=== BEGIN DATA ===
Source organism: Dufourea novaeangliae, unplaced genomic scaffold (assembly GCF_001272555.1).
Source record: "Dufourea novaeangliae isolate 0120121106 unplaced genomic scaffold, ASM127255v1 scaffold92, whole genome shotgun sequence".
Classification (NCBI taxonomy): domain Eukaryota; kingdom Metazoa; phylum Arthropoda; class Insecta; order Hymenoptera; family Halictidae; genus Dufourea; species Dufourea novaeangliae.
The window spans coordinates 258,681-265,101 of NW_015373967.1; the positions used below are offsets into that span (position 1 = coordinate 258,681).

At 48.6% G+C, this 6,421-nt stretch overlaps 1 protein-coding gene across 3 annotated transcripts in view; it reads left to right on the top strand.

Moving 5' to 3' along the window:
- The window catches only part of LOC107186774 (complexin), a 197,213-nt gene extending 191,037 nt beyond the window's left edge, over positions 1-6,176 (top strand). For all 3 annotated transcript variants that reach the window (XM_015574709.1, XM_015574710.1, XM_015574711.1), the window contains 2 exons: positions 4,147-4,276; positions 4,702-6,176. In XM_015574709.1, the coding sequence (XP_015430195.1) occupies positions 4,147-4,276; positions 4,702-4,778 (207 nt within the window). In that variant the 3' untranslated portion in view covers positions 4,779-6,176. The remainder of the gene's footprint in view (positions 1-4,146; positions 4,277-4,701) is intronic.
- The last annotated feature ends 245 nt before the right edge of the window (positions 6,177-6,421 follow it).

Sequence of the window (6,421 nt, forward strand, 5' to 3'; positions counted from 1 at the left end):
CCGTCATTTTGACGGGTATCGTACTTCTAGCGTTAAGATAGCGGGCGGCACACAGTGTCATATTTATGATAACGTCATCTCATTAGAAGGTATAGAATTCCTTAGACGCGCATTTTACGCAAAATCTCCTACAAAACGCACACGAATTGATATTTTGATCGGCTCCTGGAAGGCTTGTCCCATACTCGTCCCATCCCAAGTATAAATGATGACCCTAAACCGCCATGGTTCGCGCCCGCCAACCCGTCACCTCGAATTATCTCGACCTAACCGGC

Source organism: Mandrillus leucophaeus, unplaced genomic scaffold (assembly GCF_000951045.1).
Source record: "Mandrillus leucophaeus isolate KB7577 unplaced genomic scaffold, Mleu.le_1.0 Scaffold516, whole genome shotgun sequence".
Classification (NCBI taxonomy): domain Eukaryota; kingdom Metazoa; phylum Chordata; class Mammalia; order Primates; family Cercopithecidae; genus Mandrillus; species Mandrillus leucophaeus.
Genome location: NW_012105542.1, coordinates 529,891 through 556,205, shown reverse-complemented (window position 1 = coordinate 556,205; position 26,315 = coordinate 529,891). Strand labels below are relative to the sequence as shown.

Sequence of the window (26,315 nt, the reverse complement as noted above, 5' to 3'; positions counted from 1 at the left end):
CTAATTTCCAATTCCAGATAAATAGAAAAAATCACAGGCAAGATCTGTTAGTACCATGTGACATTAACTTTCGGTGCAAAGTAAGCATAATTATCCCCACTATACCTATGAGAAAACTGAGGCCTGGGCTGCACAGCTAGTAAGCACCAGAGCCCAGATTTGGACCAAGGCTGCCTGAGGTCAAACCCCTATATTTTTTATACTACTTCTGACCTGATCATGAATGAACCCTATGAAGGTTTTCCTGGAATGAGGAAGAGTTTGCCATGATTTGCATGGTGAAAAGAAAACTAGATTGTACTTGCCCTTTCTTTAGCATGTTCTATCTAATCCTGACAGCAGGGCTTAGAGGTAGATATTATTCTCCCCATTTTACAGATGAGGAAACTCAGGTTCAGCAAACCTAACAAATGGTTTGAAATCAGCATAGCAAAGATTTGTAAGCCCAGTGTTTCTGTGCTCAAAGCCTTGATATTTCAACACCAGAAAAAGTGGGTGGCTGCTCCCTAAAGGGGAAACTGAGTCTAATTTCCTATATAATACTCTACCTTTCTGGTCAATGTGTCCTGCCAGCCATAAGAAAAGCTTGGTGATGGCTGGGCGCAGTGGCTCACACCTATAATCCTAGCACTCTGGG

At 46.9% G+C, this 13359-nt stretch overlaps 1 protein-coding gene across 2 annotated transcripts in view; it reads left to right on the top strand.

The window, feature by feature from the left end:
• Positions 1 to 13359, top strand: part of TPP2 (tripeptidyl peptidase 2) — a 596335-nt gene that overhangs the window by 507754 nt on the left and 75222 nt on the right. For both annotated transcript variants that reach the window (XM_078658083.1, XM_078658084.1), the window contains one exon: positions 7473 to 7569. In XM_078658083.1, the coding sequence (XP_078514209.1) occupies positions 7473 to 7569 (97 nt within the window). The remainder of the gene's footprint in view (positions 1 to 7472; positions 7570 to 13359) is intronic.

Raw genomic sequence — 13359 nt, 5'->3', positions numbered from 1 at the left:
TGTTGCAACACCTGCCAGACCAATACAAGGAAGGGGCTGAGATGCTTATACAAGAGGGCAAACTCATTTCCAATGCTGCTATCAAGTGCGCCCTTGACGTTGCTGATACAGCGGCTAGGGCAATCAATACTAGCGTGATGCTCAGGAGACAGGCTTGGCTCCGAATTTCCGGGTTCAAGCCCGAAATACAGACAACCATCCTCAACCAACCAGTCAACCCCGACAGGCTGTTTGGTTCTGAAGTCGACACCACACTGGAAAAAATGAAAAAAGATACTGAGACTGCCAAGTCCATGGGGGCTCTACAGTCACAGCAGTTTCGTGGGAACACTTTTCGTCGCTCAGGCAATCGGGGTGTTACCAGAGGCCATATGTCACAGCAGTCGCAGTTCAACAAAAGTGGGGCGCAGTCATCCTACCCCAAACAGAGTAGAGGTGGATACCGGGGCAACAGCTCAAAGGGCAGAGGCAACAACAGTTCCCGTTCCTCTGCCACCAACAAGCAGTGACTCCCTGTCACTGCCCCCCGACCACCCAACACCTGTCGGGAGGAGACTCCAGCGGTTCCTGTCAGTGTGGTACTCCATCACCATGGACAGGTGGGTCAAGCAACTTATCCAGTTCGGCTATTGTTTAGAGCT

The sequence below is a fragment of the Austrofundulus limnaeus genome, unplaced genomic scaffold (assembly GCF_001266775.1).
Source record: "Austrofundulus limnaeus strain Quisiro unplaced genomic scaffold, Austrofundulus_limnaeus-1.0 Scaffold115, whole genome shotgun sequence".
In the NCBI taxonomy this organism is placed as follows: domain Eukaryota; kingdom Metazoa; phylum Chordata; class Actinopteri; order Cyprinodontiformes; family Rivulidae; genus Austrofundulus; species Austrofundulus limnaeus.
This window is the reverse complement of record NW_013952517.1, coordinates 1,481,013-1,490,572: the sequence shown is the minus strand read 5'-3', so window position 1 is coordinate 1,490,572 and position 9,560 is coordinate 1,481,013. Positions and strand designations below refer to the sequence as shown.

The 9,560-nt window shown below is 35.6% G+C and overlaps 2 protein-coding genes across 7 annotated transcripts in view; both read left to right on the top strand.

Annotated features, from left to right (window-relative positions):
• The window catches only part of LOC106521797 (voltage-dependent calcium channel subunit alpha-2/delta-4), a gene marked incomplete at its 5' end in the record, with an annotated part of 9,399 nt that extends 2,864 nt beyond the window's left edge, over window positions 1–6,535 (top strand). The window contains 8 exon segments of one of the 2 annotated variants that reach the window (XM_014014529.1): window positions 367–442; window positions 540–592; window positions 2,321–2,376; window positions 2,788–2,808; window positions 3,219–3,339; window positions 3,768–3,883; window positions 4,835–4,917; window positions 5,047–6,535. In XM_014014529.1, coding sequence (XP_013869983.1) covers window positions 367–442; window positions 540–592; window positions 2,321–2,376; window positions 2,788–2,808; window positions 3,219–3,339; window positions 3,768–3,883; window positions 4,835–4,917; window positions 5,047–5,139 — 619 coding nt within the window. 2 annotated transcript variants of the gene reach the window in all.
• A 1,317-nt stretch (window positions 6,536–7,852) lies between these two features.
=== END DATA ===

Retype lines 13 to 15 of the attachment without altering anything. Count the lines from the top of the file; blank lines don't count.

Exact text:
Classification (NCBI taxonomy): domain Eukaryota; kingdom Metazoa; phylum Chordata; class Mammalia; order Primates; family Cercopithecidae; genus Mandrillus; species Mandrillus leucophaeus.
Genome location: NW_012105542.1, coordinates 529,891 through 556,205, shown reverse-complemented (window position 1 = coordinate 556,205; position 26,315 = coordinate 529,891). Strand labels below are relative to the sequence as shown.

Sequence of the window (26,315 nt, the reverse complement as noted above, 5' to 3'; positions counted from 1 at the left end):